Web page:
Maldives' Gayoom loses historic election
Male, October 29, 2008
The Maldives' 30-year incumbent president on Wednesday lost to a former political activist he repeatedly threw into jail during years of crusading for democracy on the tropical Indian Ocean archipelago.
With all 179,343 votes counted, Mohamed 'Anni' Nasheed had 54.2 percent against 45.8 percent for Asia's longest-serving leader, President Maumoon Abdul Gayoom, election commissioner Mohamed Ibrahim said, citing provisional figures.
'I'd like to extend congratulations to Mohamed Nasheed on behalf of the electoral commission. Mohamed Nasheed is the winner of the second round,' Ibrahim told reporters. A formal announcement is due within seven days.
Nasheed's victory in the nation's first multiparty elections caps a remarkable journey for an activist whose criticism of Gayoom and crusading for democracy saw him charged 27 times and jailed or banished to remote atolls for a total of six years.
The vote is the culmination of years of agitation for democratic reforms on the string of 1,192 mostly uninhabited coral atolls 800 km (500 miles) off the tip of India, peopled by 300,000 Sunni Muslims.
Better known as a diving hotspot and a luxury hideaway for Hollywood stars and others who can afford nightly stays that can reach thousands of dollars a night, Gayoom had been criticised for ruling it like a personal sultanate.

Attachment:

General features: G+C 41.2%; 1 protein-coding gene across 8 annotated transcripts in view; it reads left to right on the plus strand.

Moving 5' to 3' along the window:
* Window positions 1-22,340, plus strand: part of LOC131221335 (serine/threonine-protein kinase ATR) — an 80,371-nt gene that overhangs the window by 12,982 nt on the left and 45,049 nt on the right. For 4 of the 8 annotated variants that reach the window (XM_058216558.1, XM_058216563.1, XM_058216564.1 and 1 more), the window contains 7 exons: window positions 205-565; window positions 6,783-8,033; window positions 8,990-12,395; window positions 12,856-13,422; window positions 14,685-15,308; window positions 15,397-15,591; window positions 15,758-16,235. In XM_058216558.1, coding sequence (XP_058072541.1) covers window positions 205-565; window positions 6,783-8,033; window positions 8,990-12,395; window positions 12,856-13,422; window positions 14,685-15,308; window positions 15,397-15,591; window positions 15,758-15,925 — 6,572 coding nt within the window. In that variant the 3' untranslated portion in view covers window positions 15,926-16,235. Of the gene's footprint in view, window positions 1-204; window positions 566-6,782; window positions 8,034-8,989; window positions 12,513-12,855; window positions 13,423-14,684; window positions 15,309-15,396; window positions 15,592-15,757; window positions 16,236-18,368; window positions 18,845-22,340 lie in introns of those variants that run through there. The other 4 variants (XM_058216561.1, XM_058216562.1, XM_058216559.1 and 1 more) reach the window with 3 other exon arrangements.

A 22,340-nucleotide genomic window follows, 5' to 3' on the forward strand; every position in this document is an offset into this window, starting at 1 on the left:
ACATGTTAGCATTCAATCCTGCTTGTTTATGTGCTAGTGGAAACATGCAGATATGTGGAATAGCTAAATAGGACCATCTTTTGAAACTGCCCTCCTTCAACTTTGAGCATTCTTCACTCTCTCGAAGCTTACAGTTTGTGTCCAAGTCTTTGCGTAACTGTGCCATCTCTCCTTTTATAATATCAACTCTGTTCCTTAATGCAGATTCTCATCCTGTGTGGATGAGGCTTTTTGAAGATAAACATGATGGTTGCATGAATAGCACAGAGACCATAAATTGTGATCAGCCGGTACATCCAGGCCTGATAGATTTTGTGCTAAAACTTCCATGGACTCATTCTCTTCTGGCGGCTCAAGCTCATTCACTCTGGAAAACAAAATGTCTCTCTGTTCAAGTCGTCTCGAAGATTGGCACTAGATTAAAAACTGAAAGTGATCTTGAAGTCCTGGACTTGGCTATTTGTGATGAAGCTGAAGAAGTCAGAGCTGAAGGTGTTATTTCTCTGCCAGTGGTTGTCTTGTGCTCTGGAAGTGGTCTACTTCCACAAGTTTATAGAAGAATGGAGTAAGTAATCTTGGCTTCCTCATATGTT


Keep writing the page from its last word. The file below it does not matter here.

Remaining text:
Gayoom conceded defeat and congratulated Nasheed, speaking on state radio. 'I congratulate Anni,' Gayoom told the Voice of Maldives station. 'I thank the people of the Maldives for allowing me to serve them for 30 years.'
As earlier returns showed Nasheed, 41, ahead, many of his supporters lined the seawall in the capital Male to celebrate in the early-morning sun.
Nasheed was at the fore of the campaign for democracy, including during 2004 protests that prompted a brutal crackdown by security forces and drew rare international criticism -- and attention -- to the hideaway islands.
Gayoom, 71, won the October 9-10 first-round election, but did not get the 50 percent needed to avoid a runoff. Nasheed was second, but this time had the backing of the four contenders who placed behind him and Gayoom.
It is the first time Gayoom faced opposition at the polls since first being elected in 1978. In each of his six previous votes, he stood alone for a yes-no nod from voters and said he was re-elected by more than 90 percent each time.
This time, 86 percent of the Maldives' more than 209,000 registered voters cast their ballots.
Although there were complaints about registration and fraud like the first round, poll observers praised the exercise.
'There were still glitches with voter registration, but the feedback we are getting is very positive. It is nothing like the last time,' a Western diplomat said on condition of anonymity.
Gayoom is widely credited with overseeing the Maldives' transformation from a fishing-based economy to a tourism powerhouse with South Asia's highest per-capita income.
But Nasheed argued that only a small clique around Gayoom grew rich amid corruption in his government, which Gayoom denies. He now faces a charge from the newly independent electoral commission accusing him of illegal campaigning. - Reuters
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